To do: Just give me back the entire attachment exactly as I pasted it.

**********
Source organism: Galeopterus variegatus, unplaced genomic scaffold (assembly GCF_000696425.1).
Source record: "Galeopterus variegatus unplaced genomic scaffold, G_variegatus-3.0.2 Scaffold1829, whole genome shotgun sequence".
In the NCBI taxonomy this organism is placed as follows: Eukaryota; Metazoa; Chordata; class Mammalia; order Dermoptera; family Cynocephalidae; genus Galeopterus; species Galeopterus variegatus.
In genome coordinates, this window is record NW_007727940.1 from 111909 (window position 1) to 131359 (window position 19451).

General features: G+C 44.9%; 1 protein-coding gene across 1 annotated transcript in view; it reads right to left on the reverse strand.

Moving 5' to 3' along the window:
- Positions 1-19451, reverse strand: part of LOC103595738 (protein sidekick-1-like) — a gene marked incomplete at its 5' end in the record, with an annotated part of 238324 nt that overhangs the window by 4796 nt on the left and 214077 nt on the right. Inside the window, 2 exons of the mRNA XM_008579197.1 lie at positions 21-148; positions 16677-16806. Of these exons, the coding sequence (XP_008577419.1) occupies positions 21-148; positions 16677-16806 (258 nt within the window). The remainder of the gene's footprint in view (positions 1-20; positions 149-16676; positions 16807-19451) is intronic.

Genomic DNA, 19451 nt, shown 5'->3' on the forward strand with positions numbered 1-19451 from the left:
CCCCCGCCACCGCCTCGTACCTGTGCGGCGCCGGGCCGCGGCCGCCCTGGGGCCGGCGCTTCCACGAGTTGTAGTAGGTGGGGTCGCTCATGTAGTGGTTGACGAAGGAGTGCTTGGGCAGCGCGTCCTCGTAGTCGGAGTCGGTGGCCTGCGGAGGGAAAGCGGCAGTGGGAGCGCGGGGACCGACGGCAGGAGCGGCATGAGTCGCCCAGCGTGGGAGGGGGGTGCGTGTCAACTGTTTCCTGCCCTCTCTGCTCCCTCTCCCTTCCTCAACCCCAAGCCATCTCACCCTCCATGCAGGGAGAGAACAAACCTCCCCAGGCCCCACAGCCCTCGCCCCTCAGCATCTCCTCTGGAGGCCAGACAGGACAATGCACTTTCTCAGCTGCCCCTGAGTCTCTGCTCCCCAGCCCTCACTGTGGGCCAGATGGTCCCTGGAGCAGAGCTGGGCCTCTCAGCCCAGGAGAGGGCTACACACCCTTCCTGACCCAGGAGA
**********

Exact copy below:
Source organism: Galeopterus variegatus, unplaced genomic scaffold (assembly GCF_000696425.1).
Source record: "Galeopterus variegatus unplaced genomic scaffold, G_variegatus-3.0.2 Scaffold1829, whole genome shotgun sequence".
In the NCBI taxonomy this organism is placed as follows: Eukaryota; Metazoa; Chordata; class Mammalia; order Dermoptera; family Cynocephalidae; genus Galeopterus; species Galeopterus variegatus.
In genome coordinates, this window is record NW_007727940.1 from 111909 (window position 1) to 131359 (window position 19451).

General features: G+C 44.9%; 1 protein-coding gene across 1 annotated transcript in view; it reads right to left on the reverse strand.

Moving 5' to 3' along the window:
- Positions 1-19451, reverse strand: part of LOC103595738 (protein sidekick-1-like) — a gene marked incomplete at its 5' end in the record, with an annotated part of 238324 nt that overhangs the window by 4796 nt on the left and 214077 nt on the right. Inside the window, 2 exons of the mRNA XM_008579197.1 lie at positions 21-148; positions 16677-16806. Of these exons, the coding sequence (XP_008577419.1) occupies positions 21-148; positions 16677-16806 (258 nt within the window). The remainder of the gene's footprint in view (positions 1-20; positions 149-16676; positions 16807-19451) is intronic.

Genomic DNA, 19451 nt, shown 5'->3' on the forward strand with positions numbered 1-19451 from the left:
CCCCCGCCACCGCCTCGTACCTGTGCGGCGCCGGGCCGCGGCCGCCCTGGGGCCGGCGCTTCCACGAGTTGTAGTAGGTGGGGTCGCTCATGTAGTGGTTGACGAAGGAGTGCTTGGGCAGCGCGTCCTCGTAGTCGGAGTCGGTGGCCTGCGGAGGGAAAGCGGCAGTGGGAGCGCGGGGACCGACGGCAGGAGCGGCATGAGTCGCCCAGCGTGGGAGGGGGGTGCGTGTCAACTGTTTCCTGCCCTCTCTGCTCCCTCTCCCTTCCTCAACCCCAAGCCATCTCACCCTCCATGCAGGGAGAGAACAAACCTCCCCAGGCCCCACAGCCCTCGCCCCTCAGCATCTCCTCTGGAGGCCAGACAGGACAATGCACTTTCTCAGCTGCCCCTGAGTCTCTGCTCCCCAGCCCTCACTGTGGGCCAGATGGTCCCTGGAGCAGAGCTGGGCCTCTCAGCCCAGGAGAGGGCTACACACCCTTCCTGACCCAGGAGA